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Delta hoping Trudeau steps up with dredging dollars

The First Nations and municipal leaders asking for a collaborative approach to develop a secondary channel dredging program for the lower Fraser River
delta local channel dredging
The issues the First Nations and municipal leaders want addressed include the lack of a dedicated funding source, no comprehensive, long-term plan for maintaining the local channels of the lower Fraser River and clarity of the environmental permitting process, which they say is protracted and uncertain.

Local mayors and First Nations’ chiefs are once again urging the prime minister to take action on local channel dredging in the lower Fraser River.

In a recent letter jointly signed by Delta Mayor George Harvie, Richmond Mayor Malcolm Brodie, Tsawwassen First Nation Chief Ken Baird and Musqueam Indian Band Chief Wayne Sparrow, the leaders noted they recognize the Vancouver Fraser Port Authority’s commitment to continue to work with them along with other government agencies and stakeholders towards a long-term sustainable dredging program.

While they appreciate the port’s announcement of $1 million in funding for local Delta channel dredging in the coming year, they are hopeful the contribution will be a catalyst towards the development of a comprehensive, funded long-term plan for maintaining the local channels, wrote Harvie.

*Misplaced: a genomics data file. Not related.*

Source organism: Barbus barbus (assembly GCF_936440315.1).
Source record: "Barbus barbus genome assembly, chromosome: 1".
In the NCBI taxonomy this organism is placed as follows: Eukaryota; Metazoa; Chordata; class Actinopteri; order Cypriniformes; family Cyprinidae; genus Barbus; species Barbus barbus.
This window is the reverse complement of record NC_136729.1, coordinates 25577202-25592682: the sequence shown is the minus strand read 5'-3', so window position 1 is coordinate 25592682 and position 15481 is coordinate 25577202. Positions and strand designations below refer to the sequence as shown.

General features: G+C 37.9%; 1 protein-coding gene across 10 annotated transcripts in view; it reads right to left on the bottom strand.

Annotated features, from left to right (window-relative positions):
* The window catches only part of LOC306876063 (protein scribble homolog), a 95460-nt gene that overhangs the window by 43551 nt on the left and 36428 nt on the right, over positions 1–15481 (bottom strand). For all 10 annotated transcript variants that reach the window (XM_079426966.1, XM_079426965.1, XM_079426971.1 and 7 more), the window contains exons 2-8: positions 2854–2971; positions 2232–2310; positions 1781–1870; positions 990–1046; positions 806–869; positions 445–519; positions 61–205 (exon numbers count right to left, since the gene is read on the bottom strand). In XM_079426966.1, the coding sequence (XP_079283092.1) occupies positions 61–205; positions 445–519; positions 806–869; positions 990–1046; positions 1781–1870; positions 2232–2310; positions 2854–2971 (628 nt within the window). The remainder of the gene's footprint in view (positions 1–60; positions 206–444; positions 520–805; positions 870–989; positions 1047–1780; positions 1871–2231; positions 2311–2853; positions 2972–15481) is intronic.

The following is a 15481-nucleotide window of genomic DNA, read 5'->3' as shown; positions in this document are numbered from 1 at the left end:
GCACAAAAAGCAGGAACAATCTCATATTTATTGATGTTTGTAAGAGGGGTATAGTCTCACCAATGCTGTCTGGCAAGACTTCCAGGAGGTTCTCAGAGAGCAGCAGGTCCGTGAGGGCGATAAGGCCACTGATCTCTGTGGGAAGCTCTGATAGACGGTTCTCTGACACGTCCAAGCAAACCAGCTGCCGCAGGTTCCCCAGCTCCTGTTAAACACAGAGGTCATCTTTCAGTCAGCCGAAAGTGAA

“This is critical to mitigate the economic, social and environmental impacts that will occur in all our communities if further action is not taken,” Harvie added.  

The First Nations and municipal leaders had also written to Trudeau earlier this year.

This summer, the port authority announced $1 million in funding towards what it says is a near-term dredging solution to support key Delta channels within the Fraser River communities, focusing on Ladner Harbour and Gunderson Slough.

The port noted that for 10 years, and as a gesture of good will, it committed to providing a $7 million interim dredging solution to support the Fraser River communities.

As the funding for the program has now concluded, the VFPA is working with government to identify other sources of funding that will provide a longer-term solution to support dredging in the local channels.

A Delta report this year noted that preliminary annual cost estimates for dredging the priority local channels, based on hydrological studies provided by VFPA in 2020, has Delta at $900,000, Richmond at $575,000 and the channels up-river of Annacis Island at $250,000.

Another report warned that without regular maintenance dredging, the river will soon revert back to the same condition that prompted remedial efforts to restore local channel navigability.